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Reflecting on 1921 Medical Research

“The Evidences of the Association, in Dissected Cadavers, of Visceral Disease with Vertebral Deformities of the Same Sympathetic Segments Medical Times, November 1921, pp. 1-7″

“The object of these necropsies was to determine whether any connection existed between minor curvatures of the spine, on the one hand, and diseased organs on the other.” Dr Henry Winsor’s research proved that subluxations precede an array of organ malfunctions.

Dr Winsor explained that a pelvic subluxation contributed toward a mild scoliosis, articular fixation and chronic nerve interference with an eventual outcome of many serious organic disorders. “In general, we found the ordinary diseases of adult life.”

My research focused on: Is this century-old research still important today? My research involved seeing if Winsor’s “pelvic subluxations” still contribute toward a mild scoliosis with vertebral fixations, in today’s patients and if so are those misalignments and fixations reducible?

Containment of Chiro 2024-2
Winsor Autopsies 2024-2

Dr Winsor reported an alarming array of organ-related symptoms that appeared to result from the negative impact of long-term pelvic and spinal joint malfunctions. Importantly, the documented symptoms include, “larynx cancer, fatty degeneration of the thymus, pleural adhesions, pleural effusions, pneumonia, tuberculosis, pulmonary edema, pulmonary congestion, lung fibrosis, bronchitis, enlarged lymph nodes, influenza, heart endocarditis, heart dilatation, heart muscle degeneration, pericarditis, aortic aneurysm, liver cirrhosis, liver swelling, liver tumors, enlarged spleen, atrophied spleen, inflamed spleen, pancreas degeneration, cystic kidneys, appendicitis, uterine adhesions, prostate hypertrophy, prostate atrophy, cystitis, hydrocele, osteomyelitis of the tibia, etc.

Placing equal hand pressure on the iliac crests and comparing the height of each hand demonstrates pelvic tilt. Usually, levelling the pelvic crests coincides with the spinal curve reducing or going, and the shoulder height becoming more level.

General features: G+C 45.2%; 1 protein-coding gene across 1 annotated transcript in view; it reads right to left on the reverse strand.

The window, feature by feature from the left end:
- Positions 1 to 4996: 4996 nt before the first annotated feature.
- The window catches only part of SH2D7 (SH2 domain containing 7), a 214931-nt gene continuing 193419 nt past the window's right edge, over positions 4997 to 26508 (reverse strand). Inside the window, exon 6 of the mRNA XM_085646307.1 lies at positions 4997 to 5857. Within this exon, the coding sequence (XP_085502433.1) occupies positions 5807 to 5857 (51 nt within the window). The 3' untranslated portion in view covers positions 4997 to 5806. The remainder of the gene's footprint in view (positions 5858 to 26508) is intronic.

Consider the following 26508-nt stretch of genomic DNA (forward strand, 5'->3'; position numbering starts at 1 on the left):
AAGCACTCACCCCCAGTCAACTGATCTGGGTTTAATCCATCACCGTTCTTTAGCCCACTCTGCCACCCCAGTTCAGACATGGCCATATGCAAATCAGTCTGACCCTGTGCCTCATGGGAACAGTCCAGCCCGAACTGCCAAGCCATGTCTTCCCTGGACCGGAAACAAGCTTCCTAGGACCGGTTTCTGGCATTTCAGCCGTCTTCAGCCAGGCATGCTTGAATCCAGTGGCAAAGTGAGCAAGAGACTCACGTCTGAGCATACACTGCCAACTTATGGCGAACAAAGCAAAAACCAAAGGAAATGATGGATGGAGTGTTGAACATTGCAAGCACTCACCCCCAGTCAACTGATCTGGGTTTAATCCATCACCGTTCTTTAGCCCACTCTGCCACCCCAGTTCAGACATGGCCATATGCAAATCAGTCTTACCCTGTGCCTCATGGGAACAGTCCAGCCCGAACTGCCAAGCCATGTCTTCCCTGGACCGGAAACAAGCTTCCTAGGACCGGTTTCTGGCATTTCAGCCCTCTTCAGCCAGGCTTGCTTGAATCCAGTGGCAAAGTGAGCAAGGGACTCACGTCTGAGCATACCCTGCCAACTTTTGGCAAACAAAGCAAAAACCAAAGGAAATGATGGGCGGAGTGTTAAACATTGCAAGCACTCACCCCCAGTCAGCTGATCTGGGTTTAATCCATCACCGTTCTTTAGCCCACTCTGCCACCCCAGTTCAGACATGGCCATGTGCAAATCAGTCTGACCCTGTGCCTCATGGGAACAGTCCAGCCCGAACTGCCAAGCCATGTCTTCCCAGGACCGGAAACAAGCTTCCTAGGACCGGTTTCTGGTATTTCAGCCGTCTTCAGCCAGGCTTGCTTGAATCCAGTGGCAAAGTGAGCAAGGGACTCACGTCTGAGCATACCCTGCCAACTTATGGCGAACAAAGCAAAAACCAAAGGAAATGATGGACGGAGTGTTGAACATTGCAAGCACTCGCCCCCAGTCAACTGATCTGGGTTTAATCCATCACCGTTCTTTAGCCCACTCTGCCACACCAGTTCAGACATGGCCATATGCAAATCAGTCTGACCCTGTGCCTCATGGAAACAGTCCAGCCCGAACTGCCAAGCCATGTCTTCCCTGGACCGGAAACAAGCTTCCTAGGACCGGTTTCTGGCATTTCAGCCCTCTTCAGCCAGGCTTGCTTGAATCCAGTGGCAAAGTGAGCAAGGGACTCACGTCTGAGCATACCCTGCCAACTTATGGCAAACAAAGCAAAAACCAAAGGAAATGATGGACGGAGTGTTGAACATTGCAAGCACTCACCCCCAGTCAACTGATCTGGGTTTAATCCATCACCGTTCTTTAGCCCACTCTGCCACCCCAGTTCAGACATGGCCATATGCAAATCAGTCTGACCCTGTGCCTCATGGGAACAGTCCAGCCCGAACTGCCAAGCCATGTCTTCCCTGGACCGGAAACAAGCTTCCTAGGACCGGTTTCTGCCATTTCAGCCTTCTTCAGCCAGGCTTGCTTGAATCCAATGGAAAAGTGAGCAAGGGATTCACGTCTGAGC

A tilted pelvis can be Un-tilted.

Pelvic subluxations often initiate reduced capability to raise one leg or both legs, when the patient lies face down. Again usually, pelvic adjustments can restore much of that limited range of motion. Not all of our patients who had this impaired leg-lifting capability were unaware of this limitation.

To see the leg lifting range before the adjustment

To see the leg lifting range after adjustment

Regarding the “mild scoliosis”, palpating both the mid-thoracic and costosternal joints revealed fixations and local tenderness to the touch. Mobilising those joint fixations reduces both their tenderness and the “mild scoliosis”.

Winsor’s exceptional massive research effort involved three studies, his team dissected a total of 75 human and 22 cat cadavers, finding 221 diseased organs. Time has not discredited his propositions.

The surprise of my research was that the body allows patients to remain unaware of the existence of pelvic structural and joint malfunctions and their possible future dire consequences.

Conclusion: Windsor’s lateral pelvic tilt does cause a mild lateral lumbar curve and uneven shoulder height. Many of our patients do indeed display Winsor’s subluxation-related structural anomaly.

Please check if your family members and close acquaintances have 1) unlevel pelvic crests and shoulder heights. 2) Restricted leg lift capability when lying prone. If they do encourage them to have a chiropractic check-up.

Yours for better health,

Michael McKibbin Doctor of Chiropractic (USA)

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